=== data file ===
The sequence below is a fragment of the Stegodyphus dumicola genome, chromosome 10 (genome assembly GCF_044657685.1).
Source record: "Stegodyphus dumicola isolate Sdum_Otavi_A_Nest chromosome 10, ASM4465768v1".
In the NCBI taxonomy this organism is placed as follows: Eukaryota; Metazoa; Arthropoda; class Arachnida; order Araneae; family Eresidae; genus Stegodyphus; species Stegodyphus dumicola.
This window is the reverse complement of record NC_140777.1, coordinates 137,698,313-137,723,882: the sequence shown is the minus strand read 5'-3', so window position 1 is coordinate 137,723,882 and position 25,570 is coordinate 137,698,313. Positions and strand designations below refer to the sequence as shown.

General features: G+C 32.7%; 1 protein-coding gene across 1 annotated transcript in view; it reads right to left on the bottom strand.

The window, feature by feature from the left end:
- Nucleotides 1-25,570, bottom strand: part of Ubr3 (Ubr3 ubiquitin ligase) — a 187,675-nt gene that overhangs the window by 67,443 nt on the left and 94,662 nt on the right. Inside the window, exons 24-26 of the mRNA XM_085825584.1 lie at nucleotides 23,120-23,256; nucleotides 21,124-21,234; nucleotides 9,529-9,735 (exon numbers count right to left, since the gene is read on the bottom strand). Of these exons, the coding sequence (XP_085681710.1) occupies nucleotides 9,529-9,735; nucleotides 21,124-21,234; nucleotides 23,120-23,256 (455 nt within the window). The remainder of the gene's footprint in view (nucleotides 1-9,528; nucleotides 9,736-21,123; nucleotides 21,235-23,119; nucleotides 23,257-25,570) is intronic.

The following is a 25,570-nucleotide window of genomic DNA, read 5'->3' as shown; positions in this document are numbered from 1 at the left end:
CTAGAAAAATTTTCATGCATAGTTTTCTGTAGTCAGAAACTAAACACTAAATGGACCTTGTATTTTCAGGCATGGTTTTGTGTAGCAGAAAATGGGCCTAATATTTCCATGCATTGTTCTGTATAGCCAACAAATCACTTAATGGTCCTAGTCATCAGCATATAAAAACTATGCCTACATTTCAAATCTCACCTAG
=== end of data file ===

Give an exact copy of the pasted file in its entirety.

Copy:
The sequence below is a fragment of the Stegodyphus dumicola genome, chromosome 10 (genome assembly GCF_044657685.1).
Source record: "Stegodyphus dumicola isolate Sdum_Otavi_A_Nest chromosome 10, ASM4465768v1".
In the NCBI taxonomy this organism is placed as follows: Eukaryota; Metazoa; Arthropoda; class Arachnida; order Araneae; family Eresidae; genus Stegodyphus; species Stegodyphus dumicola.
This window is the reverse complement of record NC_140777.1, coordinates 137,698,313-137,723,882: the sequence shown is the minus strand read 5'-3', so window position 1 is coordinate 137,723,882 and position 25,570 is coordinate 137,698,313. Positions and strand designations below refer to the sequence as shown.

General features: G+C 32.7%; 1 protein-coding gene across 1 annotated transcript in view; it reads right to left on the bottom strand.

The window, feature by feature from the left end:
- Nucleotides 1-25,570, bottom strand: part of Ubr3 (Ubr3 ubiquitin ligase) — a 187,675-nt gene that overhangs the window by 67,443 nt on the left and 94,662 nt on the right. Inside the window, exons 24-26 of the mRNA XM_085825584.1 lie at nucleotides 23,120-23,256; nucleotides 21,124-21,234; nucleotides 9,529-9,735 (exon numbers count right to left, since the gene is read on the bottom strand). Of these exons, the coding sequence (XP_085681710.1) occupies nucleotides 9,529-9,735; nucleotides 21,124-21,234; nucleotides 23,120-23,256 (455 nt within the window). The remainder of the gene's footprint in view (nucleotides 1-9,528; nucleotides 9,736-21,123; nucleotides 21,235-23,119; nucleotides 23,257-25,570) is intronic.

The following is a 25,570-nucleotide window of genomic DNA, read 5'->3' as shown; positions in this document are numbered from 1 at the left end:
CTAGAAAAATTTTCATGCATAGTTTTCTGTAGTCAGAAACTAAACACTAAATGGACCTTGTATTTTCAGGCATGGTTTTGTGTAGCAGAAAATGGGCCTAATATTTCCATGCATTGTTCTGTATAGCCAACAAATCACTTAATGGTCCTAGTCATCAGCATATAAAAACTATGCCTACATTTCAAATCTCACCTAG